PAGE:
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Former Az prison guard sentenced to 30 mos. in gun smuggling plot

Corrections officer lied on federal forms in effort to sneak 2 belt-fed rifles and 500 AK-47 magazines into Mexico

A former Arizona Department of Corrections officer will serve 30 months in federal prison after he plead guilty to four counts, including conspiracy, gun smuggling, making false statements when purchasing a firearm, and aiding and abetting false statements in connection with the purchase of a firearm.

Juan Carlos Rubio, 26, was sentenced by U.S. District Judge John C. Hinderaker last week after he pleaded guilty in April to all four counts. Rubio was part of a smuggling ring involving at least two others who worked to buy three weapons from gun dealers in Tucson, and then smuggled the guns, along with 500 magazines made for AK-47-style rifles, through Nogales, Ariz. into Mexico.

On Jan. 4, 2020, Rubio won a $3,075 bid for a DPA RPDS 7.62mm belt-fed semi-automatic rifle from a gun broker website, according to court documents. Rubio directed the website to send the weapon to James 4:10, a biblically themed Tucson-area gun store.

The RPDS, originally designed as a light machine gun by the Soviet Union, was shipped to the gun store. On Jan. 18, 2020 Rubio went to James 4:10 and filled out a federal form, claiming the weapon for himself. However, in reality he purchased the weapon online with money from another man, Jesus Guadalupe Diaz Muñoz, with the intent to smuggle it into Mexico, according to court documents. 

Rubio "lied while purchasing a firearm from a licensed dealer, claiming on the required paperwork that he was buying the gun for himself, when he was actually purchasing it for someone else," wrote Esther Winne, a spokeswoman for the Justice Department.

A few days later, Rubio— along with co-conspirator Lorena Rodriguez—went on a purchasing spree on Jan. 22 and Jan. 23, each buying 250 AK-47 magazines from Classic Firearms. 

Four days later Rodriguez packed all 500 magazines in a red suitcase and went to Nogales, Ariz., where she met Diaz Muñoz and "other co-conspirators" to smuggle the AK-47 magazines into Mexico, according to court documents.

Later that month, on Jan. 31 2020, Rubio also purchased a Zastava NPAP DF 7.62mm, an AK-47-patterned rifle from a private-seller for $700. Munoz funded the purchase, according to court documents.

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In February, the trio continued with another purchase.

According to court documents, Rubio and Diaz Muñoz convinced Rodriguez to buy another gun, offering her $2,000 to purchase the weapon. Rodriguez met with Diaz Muñoz in Nogales, Arizona, and then purchased a KMP Classic Arms Inc. Model 1919A4—a .30-caliber belt-fed rifle based on the WWII-era Browning machine gun—from the gun broker website for $3,650 under directions from Rubio.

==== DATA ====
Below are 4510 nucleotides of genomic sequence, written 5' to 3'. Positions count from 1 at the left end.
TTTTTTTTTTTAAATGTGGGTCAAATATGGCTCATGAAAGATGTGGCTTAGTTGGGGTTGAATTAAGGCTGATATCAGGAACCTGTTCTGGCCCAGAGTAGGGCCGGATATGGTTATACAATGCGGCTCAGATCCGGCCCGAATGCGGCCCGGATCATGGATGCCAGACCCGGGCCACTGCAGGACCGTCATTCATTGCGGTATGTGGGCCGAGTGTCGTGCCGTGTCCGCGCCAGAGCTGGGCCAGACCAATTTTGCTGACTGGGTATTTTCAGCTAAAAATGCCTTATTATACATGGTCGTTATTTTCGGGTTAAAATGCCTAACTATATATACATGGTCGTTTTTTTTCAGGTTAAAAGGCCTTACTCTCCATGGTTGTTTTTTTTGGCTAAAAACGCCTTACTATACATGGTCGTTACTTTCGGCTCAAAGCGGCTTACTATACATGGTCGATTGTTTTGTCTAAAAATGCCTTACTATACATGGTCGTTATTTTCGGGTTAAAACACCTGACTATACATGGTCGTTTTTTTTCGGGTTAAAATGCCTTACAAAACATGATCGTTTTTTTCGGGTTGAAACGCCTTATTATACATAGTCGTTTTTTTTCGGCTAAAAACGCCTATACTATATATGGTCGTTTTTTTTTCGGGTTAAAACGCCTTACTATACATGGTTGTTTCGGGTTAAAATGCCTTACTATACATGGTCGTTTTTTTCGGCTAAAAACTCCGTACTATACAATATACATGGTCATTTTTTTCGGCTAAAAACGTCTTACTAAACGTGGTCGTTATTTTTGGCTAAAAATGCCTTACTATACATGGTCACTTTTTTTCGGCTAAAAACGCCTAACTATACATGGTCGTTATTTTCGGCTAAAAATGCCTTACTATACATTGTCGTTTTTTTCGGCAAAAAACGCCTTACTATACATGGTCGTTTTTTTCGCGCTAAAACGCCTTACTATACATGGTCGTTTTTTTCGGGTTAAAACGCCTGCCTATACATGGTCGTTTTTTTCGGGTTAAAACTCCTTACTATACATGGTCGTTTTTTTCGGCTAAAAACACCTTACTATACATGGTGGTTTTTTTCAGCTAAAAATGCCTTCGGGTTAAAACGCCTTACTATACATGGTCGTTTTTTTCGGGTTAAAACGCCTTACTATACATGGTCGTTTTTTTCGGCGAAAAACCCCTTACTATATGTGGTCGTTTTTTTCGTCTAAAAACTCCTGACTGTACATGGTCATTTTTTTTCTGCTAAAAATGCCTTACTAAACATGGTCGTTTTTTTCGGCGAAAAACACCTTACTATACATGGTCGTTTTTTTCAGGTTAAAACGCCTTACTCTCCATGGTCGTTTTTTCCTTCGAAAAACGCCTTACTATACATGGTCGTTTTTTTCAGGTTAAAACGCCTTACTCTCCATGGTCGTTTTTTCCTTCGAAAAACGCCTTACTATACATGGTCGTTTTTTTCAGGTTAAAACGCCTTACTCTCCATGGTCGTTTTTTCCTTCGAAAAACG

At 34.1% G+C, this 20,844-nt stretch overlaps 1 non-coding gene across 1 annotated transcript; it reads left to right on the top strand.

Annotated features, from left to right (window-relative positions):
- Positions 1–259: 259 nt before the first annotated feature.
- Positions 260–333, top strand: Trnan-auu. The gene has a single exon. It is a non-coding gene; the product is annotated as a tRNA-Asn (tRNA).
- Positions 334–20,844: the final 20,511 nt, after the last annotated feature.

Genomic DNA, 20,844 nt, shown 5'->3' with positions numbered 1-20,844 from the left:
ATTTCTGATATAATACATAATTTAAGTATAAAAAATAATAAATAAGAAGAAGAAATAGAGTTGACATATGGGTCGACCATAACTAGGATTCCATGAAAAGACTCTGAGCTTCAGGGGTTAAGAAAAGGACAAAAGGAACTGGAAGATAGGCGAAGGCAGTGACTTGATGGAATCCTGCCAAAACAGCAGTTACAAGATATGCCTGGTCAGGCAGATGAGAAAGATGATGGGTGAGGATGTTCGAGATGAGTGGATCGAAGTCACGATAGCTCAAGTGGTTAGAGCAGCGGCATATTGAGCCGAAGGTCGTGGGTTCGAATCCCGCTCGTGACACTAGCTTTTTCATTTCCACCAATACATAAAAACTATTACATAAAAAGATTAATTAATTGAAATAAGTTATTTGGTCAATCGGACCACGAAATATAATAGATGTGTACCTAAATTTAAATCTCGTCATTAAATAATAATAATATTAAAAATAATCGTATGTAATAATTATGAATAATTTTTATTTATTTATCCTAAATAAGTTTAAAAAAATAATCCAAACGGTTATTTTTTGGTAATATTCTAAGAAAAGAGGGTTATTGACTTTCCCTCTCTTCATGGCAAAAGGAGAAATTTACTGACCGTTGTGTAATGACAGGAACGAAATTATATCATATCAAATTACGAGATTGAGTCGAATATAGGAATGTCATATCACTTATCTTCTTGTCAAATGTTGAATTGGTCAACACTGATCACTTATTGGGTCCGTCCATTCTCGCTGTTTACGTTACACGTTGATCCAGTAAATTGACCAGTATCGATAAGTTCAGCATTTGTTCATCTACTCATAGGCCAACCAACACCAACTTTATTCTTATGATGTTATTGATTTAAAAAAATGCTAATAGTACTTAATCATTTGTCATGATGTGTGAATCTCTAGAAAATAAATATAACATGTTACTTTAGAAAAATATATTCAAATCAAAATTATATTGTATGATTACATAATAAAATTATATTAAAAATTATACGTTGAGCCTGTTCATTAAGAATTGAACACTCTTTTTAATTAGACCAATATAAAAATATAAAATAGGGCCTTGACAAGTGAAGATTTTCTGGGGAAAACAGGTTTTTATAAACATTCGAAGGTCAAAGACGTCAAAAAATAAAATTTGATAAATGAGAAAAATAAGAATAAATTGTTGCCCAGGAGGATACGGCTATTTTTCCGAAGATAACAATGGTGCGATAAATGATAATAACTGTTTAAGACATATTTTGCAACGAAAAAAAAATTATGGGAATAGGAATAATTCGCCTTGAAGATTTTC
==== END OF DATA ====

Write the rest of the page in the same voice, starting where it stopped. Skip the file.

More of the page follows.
While AK-47-style rifles are popular among cartel members, there are signs that gun smugglers are also picking up belt-fed weapons in Arizona gun stores and attempting to slip them into Mexico. In early June, U.S. Customs and Border Protection officers in Nogales intercepted a Browning .30-caliber machine gun, and nearly 2,000 rounds of ammunition at the Mariposa Port of Entry.

Rodriguez had the weapon sent to Liberty Pawn Shop, a licensed-dealer in Tucson. And, there she too violated federal law by "knowingly" making a "false and fictitious statement" to the pawn shop, telling them she was buying the weapon for herself, when she was buying it for Rubio and Diaz Muñoz. 

Rubio "aided and abetted" Rodriguez, helping her make "a similar false statement to a licensed dealer while purchasing a firearm," Winne wrote. 

While Rodriguez and Rubio worked to buy up an arsenal, court documents showed that Diaz Muñoz was in Mexico, and would come into the U.S. following a purchase. And, over several weeks, the trio worked to smuggle all three weapons into Mexico, along with all 500 magazines.

Warrants were issued for all three, but while Rubio and Rodriguez were arrested in Nov. 2020, Diaz Muñoz was picked up more than a year later in December 2021, according to court documents.

Rodriguez pleaded guilty to all three counts in January, and was sentenced to a year in jail and three years detention. Meanwhile, Diaz Muñoz plead guilty to two counts, conspiracy and smuggling goods from the U.S., and will be sentenced next month.

The case was prosecuted as part of the a federal, state, and local program called Project Safe Neighborhoods, a "centerpiece" of the Justice Department's "violent crime reduction efforts," Winne wrote. 

"PSN is an evidence-based program proven to be effective at reducing violent crime," she said, added that the program allows a "broad spectrum of stakeholders" to work together and "identify the most pressing violent crime problems in the community and develop comprehensive solutions to address them."

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"As part of this strategy, PSN focuses enforcement efforts on the most violent offenders and partners with locally based prevention and reentry programs for lasting reductions in crime," Winne wrote.

The Bureau of Alcohol, Tobacco, Firearms and Explosives conducted the investigation in this case, with help from U.S. Border Patrol and Homeland Security Investigations, a part of U.S. Immigration and Customs Enforcement.

The United States Attorney’s Office, District of Arizona, Tucson handled the prosecution, Winne wrote.

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Paul Ingram/TucsonSentinel.com

A member of the National Guard working at the Mariposa border crossing in Nogales in 2018.